Excerpted from BURY THE LIVING © Copyright 2016 by Jodi McIsaac. Reprinted with permission. All rights reserved.

About the book:
“McIsaac puts plenty of history and a little fantasy and romance into this entertaining time travel tale. McIsaac has an undeniable talent for immersing the reader in the plight of the Irish in the 1920s, at the height of the Irish Civil War. Comparisons to Diana Gabaldon’s Outlander series are inevitable.” —Publishers Weekly

Rebellion has always been in the O’Reilly family’s blood. So when faced with the tragic death of her brother during Northern Ireland’s infamous Troubles, a teenage Nora joined the IRA to fight for her country’s freedom. Now, more than a decade later, Nora is haunted by both her past and vivid dreams of a man she has never met.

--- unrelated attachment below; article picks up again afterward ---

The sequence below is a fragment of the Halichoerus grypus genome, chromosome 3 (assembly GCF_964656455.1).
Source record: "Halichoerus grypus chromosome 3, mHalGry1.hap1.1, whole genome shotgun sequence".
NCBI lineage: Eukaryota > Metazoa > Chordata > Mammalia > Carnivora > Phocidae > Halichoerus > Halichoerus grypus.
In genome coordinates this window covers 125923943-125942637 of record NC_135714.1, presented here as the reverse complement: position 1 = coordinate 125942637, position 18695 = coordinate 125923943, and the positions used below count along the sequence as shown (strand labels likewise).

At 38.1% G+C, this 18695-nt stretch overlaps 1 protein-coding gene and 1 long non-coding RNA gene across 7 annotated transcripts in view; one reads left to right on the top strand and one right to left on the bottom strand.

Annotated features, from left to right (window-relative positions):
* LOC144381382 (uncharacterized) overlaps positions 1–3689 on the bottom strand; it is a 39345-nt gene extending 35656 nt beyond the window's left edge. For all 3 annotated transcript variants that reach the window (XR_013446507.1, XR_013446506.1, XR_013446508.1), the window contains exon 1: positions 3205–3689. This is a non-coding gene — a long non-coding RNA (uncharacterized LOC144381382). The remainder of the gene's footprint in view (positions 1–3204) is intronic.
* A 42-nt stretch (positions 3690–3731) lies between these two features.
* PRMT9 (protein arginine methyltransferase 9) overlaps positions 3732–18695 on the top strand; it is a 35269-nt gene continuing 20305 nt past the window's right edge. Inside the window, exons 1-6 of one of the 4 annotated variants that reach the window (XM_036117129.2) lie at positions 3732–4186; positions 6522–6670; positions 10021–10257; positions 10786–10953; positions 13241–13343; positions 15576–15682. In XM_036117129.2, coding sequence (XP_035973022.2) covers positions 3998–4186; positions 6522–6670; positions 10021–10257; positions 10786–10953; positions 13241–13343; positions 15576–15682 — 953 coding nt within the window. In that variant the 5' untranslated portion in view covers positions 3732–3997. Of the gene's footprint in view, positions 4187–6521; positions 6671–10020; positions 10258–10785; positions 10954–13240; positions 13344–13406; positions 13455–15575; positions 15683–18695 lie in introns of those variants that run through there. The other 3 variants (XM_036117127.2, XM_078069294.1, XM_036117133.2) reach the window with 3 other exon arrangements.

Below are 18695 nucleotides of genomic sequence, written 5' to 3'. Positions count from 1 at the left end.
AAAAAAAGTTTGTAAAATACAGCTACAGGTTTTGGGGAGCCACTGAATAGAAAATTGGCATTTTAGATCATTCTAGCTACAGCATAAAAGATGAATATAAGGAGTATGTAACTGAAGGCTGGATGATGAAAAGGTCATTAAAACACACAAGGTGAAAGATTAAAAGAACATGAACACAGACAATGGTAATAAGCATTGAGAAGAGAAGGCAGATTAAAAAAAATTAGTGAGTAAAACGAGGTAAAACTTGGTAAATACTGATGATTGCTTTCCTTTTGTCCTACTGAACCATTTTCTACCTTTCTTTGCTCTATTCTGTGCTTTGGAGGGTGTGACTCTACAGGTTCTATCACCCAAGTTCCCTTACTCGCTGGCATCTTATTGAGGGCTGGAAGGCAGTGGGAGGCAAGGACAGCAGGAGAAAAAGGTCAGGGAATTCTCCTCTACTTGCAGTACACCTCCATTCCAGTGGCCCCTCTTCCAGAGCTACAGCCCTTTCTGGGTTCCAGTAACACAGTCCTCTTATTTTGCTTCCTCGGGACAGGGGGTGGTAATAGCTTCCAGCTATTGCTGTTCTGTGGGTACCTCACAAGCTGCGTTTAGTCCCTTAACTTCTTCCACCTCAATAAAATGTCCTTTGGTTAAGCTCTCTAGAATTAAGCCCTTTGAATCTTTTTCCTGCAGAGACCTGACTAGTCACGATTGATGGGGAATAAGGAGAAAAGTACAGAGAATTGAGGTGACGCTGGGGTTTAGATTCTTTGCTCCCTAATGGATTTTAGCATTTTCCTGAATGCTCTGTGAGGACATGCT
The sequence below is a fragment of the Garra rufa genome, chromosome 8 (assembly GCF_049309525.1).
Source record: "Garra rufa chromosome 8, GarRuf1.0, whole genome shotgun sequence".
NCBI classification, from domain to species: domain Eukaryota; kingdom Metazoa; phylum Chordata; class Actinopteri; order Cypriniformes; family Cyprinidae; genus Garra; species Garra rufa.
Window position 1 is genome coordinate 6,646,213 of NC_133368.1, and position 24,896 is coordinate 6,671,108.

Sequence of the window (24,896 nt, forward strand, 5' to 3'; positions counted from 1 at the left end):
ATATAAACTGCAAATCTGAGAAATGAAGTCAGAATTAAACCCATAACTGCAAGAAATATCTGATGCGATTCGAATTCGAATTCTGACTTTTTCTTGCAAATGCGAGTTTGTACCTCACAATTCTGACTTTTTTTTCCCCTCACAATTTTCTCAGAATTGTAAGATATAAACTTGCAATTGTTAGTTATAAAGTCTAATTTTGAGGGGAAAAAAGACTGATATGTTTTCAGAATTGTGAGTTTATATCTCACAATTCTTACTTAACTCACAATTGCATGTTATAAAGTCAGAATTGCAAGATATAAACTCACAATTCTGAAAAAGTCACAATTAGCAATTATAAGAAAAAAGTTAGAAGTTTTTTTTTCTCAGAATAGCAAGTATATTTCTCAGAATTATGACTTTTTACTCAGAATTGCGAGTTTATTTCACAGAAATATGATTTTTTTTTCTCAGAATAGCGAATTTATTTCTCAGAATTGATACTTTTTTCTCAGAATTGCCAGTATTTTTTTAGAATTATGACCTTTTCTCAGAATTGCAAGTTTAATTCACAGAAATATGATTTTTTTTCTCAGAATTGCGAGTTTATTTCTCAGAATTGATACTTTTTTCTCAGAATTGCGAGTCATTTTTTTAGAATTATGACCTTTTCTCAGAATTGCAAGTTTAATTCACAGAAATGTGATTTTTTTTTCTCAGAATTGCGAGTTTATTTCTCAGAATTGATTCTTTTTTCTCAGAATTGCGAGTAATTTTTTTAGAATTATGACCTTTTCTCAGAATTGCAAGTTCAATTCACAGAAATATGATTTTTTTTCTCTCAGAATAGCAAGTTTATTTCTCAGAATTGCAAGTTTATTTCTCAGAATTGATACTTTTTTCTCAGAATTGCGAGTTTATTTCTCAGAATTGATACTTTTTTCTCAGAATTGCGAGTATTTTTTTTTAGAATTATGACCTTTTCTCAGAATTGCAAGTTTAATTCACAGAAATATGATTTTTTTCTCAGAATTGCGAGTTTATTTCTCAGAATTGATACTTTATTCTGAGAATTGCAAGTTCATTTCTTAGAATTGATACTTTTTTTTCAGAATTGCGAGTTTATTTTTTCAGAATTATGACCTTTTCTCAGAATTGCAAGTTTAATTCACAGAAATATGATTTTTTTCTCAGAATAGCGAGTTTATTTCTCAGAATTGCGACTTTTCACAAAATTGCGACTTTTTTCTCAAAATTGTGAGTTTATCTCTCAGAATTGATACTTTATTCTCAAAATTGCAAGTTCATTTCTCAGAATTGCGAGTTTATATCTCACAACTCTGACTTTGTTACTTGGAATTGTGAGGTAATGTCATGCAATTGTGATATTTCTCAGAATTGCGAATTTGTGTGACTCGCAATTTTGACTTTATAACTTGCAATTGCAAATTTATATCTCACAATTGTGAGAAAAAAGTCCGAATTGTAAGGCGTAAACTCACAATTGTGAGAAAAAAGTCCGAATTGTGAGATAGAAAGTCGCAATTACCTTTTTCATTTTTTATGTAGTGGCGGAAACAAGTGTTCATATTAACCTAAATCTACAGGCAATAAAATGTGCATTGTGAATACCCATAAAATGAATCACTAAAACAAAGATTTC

When she is given a relic belonging to Brigid of Kildare, patron saint of Ireland, the mystical artifact transports her back eighty years—to the height of Ireland’s brutal civil war. There she meets the alluring stranger from her dreams, who has his own secrets—and agenda. Taken out of her own time, Nora has the chance to alter the fortunes of Ireland and maybe even save the ones she loves. In this captivating and adventurous novel from Jodi McIsaac, history belongs to those with the courage to change it.

About the Author: